You presented it as a screw you to people who think as I do just because some dish washer is getting fifty grand. So what? I make more than four times that, and I have no problem with it so long as that is the market value of said work.

Your screw you falls flat because the story proved my ideology is right and yours wrong.


It's not really presented as a screw you, it's literally an example of what many people who oppose raising wages for working people are so afraid of. The fact that you're at least intelligent enough to understand it in context and not have an emotional reaction is to your credit, sadly the kneejerk reactions are still widespread.


Why should they fear rising wages if the market demands it? This didn't come about by government edict with no regard to economic reality, this is economic reality.



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22 Oct 2021, 6:11 pm

Axeman wrote:
Why should they fear rising wages if the market demands it? This didn't come about by government edict with no regard to economic reality, this is economic reality.


muh prices!

For some reason a lot of people want their Social Security to be tied to inflation but they're upset by the notion of wages being treated the same way.


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22 Oct 2021, 6:51 pm

Well now someone is dead because of scab labor.
https://www.google.com/amp/s/nypost.com ... p-gun/amp/


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22 Oct 2021, 11:08 pm

the invisible hand more often than not screws the worker over while giving unfair advantage to the capitalist.



funeralxempire
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22 Oct 2021, 11:38 pm

auntblabby wrote:
the invisible hand more often than not screws the worker over while giving unfair advantage to the capitalist.


But when people notice this they're just lazy or jealous or some other insult. :?

Also, posters:
https://drive.google.com/drive/folders/ ... TkGKEjYgur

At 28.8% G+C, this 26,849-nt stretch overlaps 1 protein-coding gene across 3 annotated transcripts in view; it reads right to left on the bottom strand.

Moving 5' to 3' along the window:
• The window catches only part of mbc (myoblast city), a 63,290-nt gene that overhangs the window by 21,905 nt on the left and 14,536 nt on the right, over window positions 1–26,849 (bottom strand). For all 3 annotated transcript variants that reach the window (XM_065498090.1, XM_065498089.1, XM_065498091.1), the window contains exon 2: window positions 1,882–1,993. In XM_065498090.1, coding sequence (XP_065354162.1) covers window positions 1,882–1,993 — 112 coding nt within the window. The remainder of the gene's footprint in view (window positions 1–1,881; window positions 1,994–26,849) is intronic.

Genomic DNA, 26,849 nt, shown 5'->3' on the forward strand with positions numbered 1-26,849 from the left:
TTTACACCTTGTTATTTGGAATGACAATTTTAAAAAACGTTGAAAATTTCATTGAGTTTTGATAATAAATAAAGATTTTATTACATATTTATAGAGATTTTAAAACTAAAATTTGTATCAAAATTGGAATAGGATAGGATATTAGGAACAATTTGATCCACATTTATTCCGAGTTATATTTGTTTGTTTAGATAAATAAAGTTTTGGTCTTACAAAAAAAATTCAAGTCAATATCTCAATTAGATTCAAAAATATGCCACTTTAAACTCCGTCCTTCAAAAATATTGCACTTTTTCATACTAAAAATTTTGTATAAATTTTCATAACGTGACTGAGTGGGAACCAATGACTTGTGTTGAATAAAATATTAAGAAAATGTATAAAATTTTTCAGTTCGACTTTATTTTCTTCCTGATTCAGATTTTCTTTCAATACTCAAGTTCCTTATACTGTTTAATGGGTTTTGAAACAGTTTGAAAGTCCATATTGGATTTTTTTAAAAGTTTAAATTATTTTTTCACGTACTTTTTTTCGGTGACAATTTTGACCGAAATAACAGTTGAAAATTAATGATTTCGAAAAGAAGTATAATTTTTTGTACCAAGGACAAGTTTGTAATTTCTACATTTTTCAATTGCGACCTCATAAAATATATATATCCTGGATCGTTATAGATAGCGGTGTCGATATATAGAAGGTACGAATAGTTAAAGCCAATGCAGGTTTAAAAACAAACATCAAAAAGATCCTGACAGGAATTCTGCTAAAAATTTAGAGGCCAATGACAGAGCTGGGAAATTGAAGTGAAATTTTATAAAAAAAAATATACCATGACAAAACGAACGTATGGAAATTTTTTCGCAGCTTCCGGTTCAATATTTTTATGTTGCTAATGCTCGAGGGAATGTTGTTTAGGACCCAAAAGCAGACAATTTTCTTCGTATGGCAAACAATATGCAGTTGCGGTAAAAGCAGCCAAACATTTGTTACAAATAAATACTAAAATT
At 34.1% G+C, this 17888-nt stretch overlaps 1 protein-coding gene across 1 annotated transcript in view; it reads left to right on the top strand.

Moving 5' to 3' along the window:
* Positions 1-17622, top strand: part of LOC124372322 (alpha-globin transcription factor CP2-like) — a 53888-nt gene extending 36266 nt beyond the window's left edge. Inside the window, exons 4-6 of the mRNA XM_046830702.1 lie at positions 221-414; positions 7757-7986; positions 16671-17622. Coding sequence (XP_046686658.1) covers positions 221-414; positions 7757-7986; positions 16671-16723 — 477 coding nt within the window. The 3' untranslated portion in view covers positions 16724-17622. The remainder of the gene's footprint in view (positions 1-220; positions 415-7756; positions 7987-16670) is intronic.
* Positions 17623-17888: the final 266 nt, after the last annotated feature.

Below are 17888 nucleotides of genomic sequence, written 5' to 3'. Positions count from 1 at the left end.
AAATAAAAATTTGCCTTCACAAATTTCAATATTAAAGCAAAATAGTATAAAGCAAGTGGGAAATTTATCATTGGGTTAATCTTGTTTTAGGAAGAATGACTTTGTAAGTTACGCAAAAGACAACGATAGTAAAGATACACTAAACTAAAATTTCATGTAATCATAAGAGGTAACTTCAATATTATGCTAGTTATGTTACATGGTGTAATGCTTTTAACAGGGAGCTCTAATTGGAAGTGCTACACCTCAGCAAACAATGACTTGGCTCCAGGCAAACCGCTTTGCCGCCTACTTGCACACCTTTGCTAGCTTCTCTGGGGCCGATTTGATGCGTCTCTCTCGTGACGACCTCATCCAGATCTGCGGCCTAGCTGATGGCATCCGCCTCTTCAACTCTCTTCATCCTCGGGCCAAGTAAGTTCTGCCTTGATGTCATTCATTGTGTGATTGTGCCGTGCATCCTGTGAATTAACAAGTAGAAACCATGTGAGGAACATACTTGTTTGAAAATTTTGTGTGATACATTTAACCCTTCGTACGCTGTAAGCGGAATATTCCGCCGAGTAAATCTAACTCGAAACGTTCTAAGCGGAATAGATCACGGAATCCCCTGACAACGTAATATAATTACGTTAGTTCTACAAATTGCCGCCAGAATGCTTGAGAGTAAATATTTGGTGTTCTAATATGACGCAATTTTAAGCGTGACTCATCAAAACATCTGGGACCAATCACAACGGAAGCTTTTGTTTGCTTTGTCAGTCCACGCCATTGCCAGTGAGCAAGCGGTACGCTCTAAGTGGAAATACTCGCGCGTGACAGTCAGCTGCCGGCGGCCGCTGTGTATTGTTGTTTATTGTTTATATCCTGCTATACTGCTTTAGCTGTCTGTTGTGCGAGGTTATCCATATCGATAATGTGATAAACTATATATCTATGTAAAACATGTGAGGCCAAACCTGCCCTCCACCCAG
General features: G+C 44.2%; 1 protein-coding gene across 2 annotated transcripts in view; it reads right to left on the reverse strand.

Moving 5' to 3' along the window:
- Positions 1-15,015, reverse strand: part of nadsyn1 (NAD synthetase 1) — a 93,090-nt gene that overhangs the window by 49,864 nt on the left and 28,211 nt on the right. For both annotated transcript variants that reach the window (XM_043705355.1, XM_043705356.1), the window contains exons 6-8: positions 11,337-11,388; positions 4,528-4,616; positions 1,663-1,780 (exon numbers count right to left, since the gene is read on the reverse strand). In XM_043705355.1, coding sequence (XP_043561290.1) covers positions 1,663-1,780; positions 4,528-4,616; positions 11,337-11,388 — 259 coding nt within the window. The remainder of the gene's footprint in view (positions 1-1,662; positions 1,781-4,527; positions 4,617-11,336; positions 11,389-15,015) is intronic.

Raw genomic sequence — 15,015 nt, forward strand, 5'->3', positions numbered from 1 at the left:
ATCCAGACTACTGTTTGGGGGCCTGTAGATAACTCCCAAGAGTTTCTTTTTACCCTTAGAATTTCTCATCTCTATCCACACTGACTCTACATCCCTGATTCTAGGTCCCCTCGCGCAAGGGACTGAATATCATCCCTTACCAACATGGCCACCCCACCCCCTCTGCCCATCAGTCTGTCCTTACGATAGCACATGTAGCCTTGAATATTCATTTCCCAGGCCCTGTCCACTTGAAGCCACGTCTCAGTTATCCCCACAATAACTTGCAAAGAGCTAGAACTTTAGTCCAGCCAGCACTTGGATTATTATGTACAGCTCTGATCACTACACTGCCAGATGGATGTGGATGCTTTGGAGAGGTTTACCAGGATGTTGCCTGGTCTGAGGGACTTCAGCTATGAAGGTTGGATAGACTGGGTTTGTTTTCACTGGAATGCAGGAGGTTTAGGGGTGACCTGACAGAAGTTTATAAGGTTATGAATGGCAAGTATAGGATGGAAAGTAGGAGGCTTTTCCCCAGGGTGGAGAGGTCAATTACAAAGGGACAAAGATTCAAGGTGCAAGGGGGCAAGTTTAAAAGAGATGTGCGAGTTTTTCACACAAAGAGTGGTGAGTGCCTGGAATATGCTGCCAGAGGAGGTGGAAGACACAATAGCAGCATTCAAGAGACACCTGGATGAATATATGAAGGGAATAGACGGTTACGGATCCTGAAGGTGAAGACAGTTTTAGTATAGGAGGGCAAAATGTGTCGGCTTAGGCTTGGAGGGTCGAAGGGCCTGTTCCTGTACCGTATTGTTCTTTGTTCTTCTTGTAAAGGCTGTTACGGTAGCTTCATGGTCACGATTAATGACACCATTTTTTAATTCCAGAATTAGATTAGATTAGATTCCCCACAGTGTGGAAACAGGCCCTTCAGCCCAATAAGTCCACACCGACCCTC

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Axeman
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23 Oct 2021, 8:17 am

funeralxempire wrote:
auntblabby wrote:
the invisible hand more often than not screws the worker over while giving unfair advantage to the capitalist.


But when people notice this they're just lazy or jealous or some other insult. :?

Also, posters:
https://drive.google.com/drive/folders/ ... TkGKEjYgur


Btw the holiday season is actually essential to how the US retail economy works. Encouraging people to ignore it would only do harm to the common folk in the form of higher prices and closed retail locations.



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23 Oct 2021, 9:25 am

Axeman wrote:
Btw the holiday season is actually essential to how the US retail economy works. Encouraging people to ignore it would only do harm to the common folk in the form of higher prices and closed retail locations.
No wonder atheists are hated. Abolish Christmas, and uneducated people lacking job skills would never find employment.



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23 Oct 2021, 9:42 am

Axeman wrote:
funeralxempire wrote:
Axeman wrote:
funeralxempire wrote:
Image

People who hate working people making fair wages might not like this.


I have no problem with this whatsoever. It illustrates how the job and wage market should work. An employer needs work done and this is the market rate. The government isn't forcing the wage the labor market is.

Great example of the Invisible Hand in action.


The invisible hand doesn't usually lead to outcomes like this because as long as employers engage in a capital strike and refuse to offer a higher wage for a position like that they typically end up not having to blink first.